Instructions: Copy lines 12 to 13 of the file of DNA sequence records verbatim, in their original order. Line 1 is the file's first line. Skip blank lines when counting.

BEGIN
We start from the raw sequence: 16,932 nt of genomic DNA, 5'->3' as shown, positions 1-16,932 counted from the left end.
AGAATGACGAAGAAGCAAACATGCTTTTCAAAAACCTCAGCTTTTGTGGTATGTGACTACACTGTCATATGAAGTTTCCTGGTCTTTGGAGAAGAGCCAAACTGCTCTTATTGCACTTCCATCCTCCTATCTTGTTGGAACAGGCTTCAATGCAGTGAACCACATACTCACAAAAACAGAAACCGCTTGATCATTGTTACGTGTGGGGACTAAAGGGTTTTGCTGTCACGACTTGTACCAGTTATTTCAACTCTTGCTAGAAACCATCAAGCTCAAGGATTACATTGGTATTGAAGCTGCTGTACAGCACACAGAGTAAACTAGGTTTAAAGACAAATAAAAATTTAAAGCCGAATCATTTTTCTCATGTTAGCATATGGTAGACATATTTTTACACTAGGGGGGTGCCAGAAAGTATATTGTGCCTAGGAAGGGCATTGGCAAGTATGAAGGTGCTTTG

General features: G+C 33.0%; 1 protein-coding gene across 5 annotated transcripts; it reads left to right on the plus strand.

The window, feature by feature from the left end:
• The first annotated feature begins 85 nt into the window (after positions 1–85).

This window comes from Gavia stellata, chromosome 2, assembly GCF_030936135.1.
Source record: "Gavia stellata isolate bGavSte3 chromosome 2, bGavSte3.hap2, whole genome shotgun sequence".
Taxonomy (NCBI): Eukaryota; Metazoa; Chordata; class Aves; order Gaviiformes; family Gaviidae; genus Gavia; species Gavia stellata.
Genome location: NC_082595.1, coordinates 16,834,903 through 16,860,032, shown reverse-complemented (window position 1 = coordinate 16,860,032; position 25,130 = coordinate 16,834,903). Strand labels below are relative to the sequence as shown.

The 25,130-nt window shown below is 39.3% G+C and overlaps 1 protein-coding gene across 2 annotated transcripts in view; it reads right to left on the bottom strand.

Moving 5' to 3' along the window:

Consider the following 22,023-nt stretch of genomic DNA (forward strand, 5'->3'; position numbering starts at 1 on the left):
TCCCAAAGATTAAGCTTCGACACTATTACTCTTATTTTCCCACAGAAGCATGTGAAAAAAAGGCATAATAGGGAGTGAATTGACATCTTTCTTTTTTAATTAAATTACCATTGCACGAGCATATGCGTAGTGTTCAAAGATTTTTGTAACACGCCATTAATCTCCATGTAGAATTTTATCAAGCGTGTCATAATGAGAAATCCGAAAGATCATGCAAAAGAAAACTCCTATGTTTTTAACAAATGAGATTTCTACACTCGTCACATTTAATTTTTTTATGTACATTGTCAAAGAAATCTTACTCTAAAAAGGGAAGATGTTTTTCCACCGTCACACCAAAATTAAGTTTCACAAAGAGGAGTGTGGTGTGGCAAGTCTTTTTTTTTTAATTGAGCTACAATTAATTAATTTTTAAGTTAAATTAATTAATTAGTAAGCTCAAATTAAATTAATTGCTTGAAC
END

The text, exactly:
Consider the following 22,023-nt stretch of genomic DNA (forward strand, 5'->3'; position numbering starts at 1 on the left):
TCCCAAAGATTAAGCTTCGACACTATTACTCTTATTTTCCCACAGAAGCATGTGAAAAAAAGGCATAATAGGGAGTGAATTGACATCTTTCTTTTTTAATTAAATTACCATTGCACGAGCATATGCGTAGTGTTCAAAGATTTTTGTAACACGCCATTAATCTCCATGTAGAATTTTATCAAGCGTGTCATAATGAGAAATCCGAAAGATCATGCAAAAGAAAACTCCTATGTTTTTAACAAATGAGATTTCTACACTCGTCACATTTAATTTTTTTATGTACATTGTCAAAGAAATCTTACTCTAAAAAGGGAAGATGTTTTTCCACCGTCACACCAAAATTAAGTTTCACAAAGAGGAGTGTGGTGTGGCAAGTCTTTTTTTTTTAATTGAGCTACAATTAATTAATTTTTAAGTTAAATTAATTAATTAGTAAGCTCAAATTAAATTAATTGCTTGAAC